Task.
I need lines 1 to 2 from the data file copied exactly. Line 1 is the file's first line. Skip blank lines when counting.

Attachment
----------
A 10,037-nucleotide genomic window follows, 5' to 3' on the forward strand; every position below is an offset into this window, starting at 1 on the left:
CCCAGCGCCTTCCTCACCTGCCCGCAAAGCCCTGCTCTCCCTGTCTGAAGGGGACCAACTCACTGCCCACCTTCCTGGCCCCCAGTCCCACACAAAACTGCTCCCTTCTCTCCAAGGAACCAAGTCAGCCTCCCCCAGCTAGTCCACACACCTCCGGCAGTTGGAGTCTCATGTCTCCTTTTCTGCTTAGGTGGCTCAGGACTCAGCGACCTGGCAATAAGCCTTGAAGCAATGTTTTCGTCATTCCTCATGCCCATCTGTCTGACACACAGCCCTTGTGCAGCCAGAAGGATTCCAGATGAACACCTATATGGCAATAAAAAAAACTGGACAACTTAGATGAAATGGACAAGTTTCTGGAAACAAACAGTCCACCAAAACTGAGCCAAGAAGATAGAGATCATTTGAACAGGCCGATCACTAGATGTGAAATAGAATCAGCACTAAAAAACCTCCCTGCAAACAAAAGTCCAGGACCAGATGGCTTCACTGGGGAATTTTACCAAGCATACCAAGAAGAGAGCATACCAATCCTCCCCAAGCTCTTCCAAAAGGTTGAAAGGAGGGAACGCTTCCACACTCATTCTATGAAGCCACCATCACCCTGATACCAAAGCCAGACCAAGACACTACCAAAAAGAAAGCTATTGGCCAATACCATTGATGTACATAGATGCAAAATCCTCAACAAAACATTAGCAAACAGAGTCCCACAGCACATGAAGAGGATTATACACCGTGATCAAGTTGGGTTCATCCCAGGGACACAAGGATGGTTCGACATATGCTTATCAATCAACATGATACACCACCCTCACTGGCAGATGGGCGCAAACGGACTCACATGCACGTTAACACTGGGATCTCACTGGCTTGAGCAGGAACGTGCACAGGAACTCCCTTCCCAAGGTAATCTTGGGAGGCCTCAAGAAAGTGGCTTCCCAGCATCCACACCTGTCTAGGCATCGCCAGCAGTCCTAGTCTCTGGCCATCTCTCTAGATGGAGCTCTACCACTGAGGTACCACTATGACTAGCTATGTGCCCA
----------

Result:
A 10,037-nucleotide genomic window follows, 5' to 3' on the forward strand; every position below is an offset into this window, starting at 1 on the left:
CCCAGCGCCTTCCTCACCTGCCCGCAAAGCCCTGCTCTCCCTGTCTGAAGGGGACCAACTCACTGCCCACCTTCCTGGCCCCCAGTCCCACACAAAACTGCTCCCTTCTCTCCAAGGAACCAAGTCAGCCTCCCCCAGCTAGTCCACACACCTCCGGCAGTTGGAGTCTCATGTCTCCTTTTCTGCTTAGGTGGCTCAGGACTCAGCGACCTGGCAATAAGCCTTGAAGCAATGTTTTCGTCATTCCTCATGCCCATCTGTCTGACACACAGCCCTTGTGCAGCCAGAAGGATTCCAGATGAACACCTATATGGCAATAAAAAAAACTGGACAACTTAGATGAAATGGACAAGTTTCTGGAAACAAACAGTCCACCAAAACTGAGCCAAGAAGATAGAGATCATTTGAACAGGCCGATCACTAGATGTGAAATAGAATCAGCACTAAAAAACCTCCCTGCAAACAAAAGTCCAGGACCAGATGGCTTCACTGGGGAATTTTACCAAGCATACCAAGAAGAGAGCATACCAATCCTCCCCAAGCTCTTCCAAAAGGTTGAAAGGAGGGAACGCTTCCACACTCATTCTATGAAGCCACCATCACCCTGATACCAAAGCCAGACCAAGACACTACCAAAAAGAAAGCTATTGGCCAATACCATTGATGTACATAGATGCAAAATCCTCAACAAAACATTAGCAAACAGAGTCCCACAGCACATGAAGAGGATTATACACCGTGATCAAGTTGGGTTCATCCCAGGGACACAAGGATGGTTCGACATATGCTTATCAATCAACATGATACACCACCCTCACTGGCAGATGGGCGCAAACGGACTCACATGCACGTTAACACTGGGATCTCACTGGCTTGAGCAGGAACGTGCACAGGAACTCCCTTCCCAAGGTAATCTTGGGAGGCCTCAAGAAAGTGGCTTCCCAGCATCCACACCTGTCTAGGCATCGCCAGCAGTCCTAGTCTCTGGCCATCTCTCTAGATGGAGCTCTACCACTGAGGTACCACTATGACTAGCTATGTGCCCA